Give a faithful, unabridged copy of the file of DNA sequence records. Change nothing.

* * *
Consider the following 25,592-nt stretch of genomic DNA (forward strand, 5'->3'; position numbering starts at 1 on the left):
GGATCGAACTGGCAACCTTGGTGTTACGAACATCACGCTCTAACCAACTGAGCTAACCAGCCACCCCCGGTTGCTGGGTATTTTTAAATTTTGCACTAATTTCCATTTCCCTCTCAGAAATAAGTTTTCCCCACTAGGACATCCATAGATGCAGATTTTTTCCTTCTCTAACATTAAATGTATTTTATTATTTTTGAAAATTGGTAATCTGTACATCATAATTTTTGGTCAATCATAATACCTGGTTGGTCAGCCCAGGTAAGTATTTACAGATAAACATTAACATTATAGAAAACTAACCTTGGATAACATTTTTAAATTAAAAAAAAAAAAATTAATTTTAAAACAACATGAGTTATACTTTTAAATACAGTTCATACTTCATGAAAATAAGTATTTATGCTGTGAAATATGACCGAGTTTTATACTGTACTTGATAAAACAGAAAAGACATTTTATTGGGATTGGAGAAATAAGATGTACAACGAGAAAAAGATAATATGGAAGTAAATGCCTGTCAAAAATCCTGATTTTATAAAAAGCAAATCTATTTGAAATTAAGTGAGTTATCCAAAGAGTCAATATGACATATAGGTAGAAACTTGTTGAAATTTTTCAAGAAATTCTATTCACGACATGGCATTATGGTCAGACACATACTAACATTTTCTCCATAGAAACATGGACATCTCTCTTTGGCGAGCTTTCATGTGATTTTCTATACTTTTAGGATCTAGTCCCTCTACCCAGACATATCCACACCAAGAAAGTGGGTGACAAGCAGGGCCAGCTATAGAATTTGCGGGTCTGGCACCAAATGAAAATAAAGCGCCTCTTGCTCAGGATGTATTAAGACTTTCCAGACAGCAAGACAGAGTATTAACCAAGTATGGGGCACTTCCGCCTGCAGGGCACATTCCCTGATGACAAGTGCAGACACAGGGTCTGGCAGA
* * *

Consider the following 25,592-nt stretch of genomic DNA (forward strand, 5'->3'; position numbering starts at 1 on the left):
GGATCGAACTGGCAACCTTGGTGTTACGAACATCACGCTCTAACCAACTGAGCTAACCAGCCACCCCCGGTTGCTGGGTATTTTTAAATTTTGCACTAATTTCCATTTCCCTCTCAGAAATAAGTTTTCCCCACTAGGACATCCATAGATGCAGATTTTTTCCTTCTCTAACATTAAATGTATTTTATTATTTTTGAAAATTGGTAATCTGTACATCATAATTTTTGGTCAATCATAATACCTGGTTGGTCAGCCCAGGTAAGTATTTACAGATAAACATTAACATTATAGAAAACTAACCTTGGATAACATTTTTAAATTAAAAAAAAAAAAATTAATTTTAAAACAACATGAGTTATACTTTTAAATACAGTTCATACTTCATGAAAATAAGTATTTATGCTGTGAAATATGACCGAGTTTTATACTGTACTTGATAAAACAGAAAAGACATTTTATTGGGATTGGAGAAATAAGATGTACAACGAGAAAAAGATAATATGGAAGTAAATGCCTGTCAAAAATCCTGATTTTATAAAAAGCAAATCTATTTGAAATTAAGTGAGTTATCCAAAGAGTCAATATGACATATAGGTAGAAACTTGTTGAAATTTTTCAAGAAATTCTATTCACGACATGGCATTATGGTCAGACACATACTAACATTTTCTCCATAGAAACATGGACATCTCTCTTTGGCGAGCTTTCATGTGATTTTCTATACTTTTAGGATCTAGTCCCTCTACCCAGACATATCCACACCAAGAAAGTGGGTGACAAGCAGGGCCAGCTATAGAATTTGCGGGTCTGGCACCAAATGAAAATAAAGCGCCTCTTGCTCAGGATGTATTAAGACTTTCCAGACAGCAAGACAGAGTATTAACCAAGTATGGGGCACTTCCGCCTGCAGGGCACATTCCCTGATGACAAGTGCAGACACAGGGTCTGGCAGA